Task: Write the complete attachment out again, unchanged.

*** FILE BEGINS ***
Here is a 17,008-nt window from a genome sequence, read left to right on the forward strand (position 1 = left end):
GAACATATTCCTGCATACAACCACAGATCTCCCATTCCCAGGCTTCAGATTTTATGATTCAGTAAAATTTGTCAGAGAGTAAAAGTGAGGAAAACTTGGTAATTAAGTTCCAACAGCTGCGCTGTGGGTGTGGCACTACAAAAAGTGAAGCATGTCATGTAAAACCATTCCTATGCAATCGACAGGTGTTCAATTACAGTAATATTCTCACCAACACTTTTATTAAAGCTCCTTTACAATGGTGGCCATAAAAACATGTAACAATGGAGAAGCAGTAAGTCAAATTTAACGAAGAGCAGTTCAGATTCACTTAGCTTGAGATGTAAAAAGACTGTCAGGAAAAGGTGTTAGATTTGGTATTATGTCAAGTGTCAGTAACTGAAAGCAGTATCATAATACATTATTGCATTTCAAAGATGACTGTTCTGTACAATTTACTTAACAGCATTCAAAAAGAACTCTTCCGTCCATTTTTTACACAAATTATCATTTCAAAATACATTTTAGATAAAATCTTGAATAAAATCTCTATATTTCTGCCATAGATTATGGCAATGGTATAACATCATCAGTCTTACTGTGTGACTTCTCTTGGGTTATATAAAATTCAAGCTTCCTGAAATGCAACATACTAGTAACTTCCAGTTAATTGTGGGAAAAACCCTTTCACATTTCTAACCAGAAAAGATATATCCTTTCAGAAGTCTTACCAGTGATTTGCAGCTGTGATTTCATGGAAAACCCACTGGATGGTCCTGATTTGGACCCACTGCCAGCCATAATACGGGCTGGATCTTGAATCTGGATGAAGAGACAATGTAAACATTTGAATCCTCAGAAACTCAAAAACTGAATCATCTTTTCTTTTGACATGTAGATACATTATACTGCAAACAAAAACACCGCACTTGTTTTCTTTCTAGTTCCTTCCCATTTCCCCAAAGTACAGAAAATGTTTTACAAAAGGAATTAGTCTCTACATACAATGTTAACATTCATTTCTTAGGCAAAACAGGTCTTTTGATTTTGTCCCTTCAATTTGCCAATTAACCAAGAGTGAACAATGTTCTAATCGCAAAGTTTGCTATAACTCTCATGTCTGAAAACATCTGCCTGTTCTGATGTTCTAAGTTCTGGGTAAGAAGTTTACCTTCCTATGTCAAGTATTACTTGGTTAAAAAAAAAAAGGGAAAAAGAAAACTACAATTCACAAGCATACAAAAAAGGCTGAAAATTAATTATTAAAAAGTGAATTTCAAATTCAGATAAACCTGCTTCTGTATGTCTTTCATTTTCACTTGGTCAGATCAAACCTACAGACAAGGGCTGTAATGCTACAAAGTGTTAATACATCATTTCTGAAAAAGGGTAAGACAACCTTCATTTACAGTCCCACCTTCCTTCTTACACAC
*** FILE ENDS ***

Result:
Here is a 17,008-nt window from a genome sequence, read left to right on the forward strand (position 1 = left end):
GAACATATTCCTGCATACAACCACAGATCTCCCATTCCCAGGCTTCAGATTTTATGATTCAGTAAAATTTGTCAGAGAGTAAAAGTGAGGAAAACTTGGTAATTAAGTTCCAACAGCTGCGCTGTGGGTGTGGCACTACAAAAAGTGAAGCATGTCATGTAAAACCATTCCTATGCAATCGACAGGTGTTCAATTACAGTAATATTCTCACCAACACTTTTATTAAAGCTCCTTTACAATGGTGGCCATAAAAACATGTAACAATGGAGAAGCAGTAAGTCAAATTTAACGAAGAGCAGTTCAGATTCACTTAGCTTGAGATGTAAAAAGACTGTCAGGAAAAGGTGTTAGATTTGGTATTATGTCAAGTGTCAGTAACTGAAAGCAGTATCATAATACATTATTGCATTTCAAAGATGACTGTTCTGTACAATTTACTTAACAGCATTCAAAAAGAACTCTTCCGTCCATTTTTTACACAAATTATCATTTCAAAATACATTTTAGATAAAATCTTGAATAAAATCTCTATATTTCTGCCATAGATTATGGCAATGGTATAACATCATCAGTCTTACTGTGTGACTTCTCTTGGGTTATATAAAATTCAAGCTTCCTGAAATGCAACATACTAGTAACTTCCAGTTAATTGTGGGAAAAACCCTTTCACATTTCTAACCAGAAAAGATATATCCTTTCAGAAGTCTTACCAGTGATTTGCAGCTGTGATTTCATGGAAAACCCACTGGATGGTCCTGATTTGGACCCACTGCCAGCCATAATACGGGCTGGATCTTGAATCTGGATGAAGAGACAATGTAAACATTTGAATCCTCAGAAACTCAAAAACTGAATCATCTTTTCTTTTGACATGTAGATACATTATACTGCAAACAAAAACACCGCACTTGTTTTCTTTCTAGTTCCTTCCCATTTCCCCAAAGTACAGAAAATGTTTTACAAAAGGAATTAGTCTCTACATACAATGTTAACATTCATTTCTTAGGCAAAACAGGTCTTTTGATTTTGTCCCTTCAATTTGCCAATTAACCAAGAGTGAACAATGTTCTAATCGCAAAGTTTGCTATAACTCTCATGTCTGAAAACATCTGCCTGTTCTGATGTTCTAAGTTCTGGGTAAGAAGTTTACCTTCCTATGTCAAGTATTACTTGGTTAAAAAAAAAAAGGGAAAAAGAAAACTACAATTCACAAGCATACAAAAAAGGCTGAAAATTAATTATTAAAAAGTGAATTTCAAATTCAGATAAACCTGCTTCTGTATGTCTTTCATTTTCACTTGGTCAGATCAAACCTACAGACAAGGGCTGTAATGCTACAAAGTGTTAATACATCATTTCTGAAAAAGGGTAAGACAACCTTCATTTACAGTCCCACCTTCCTTCTTACACAC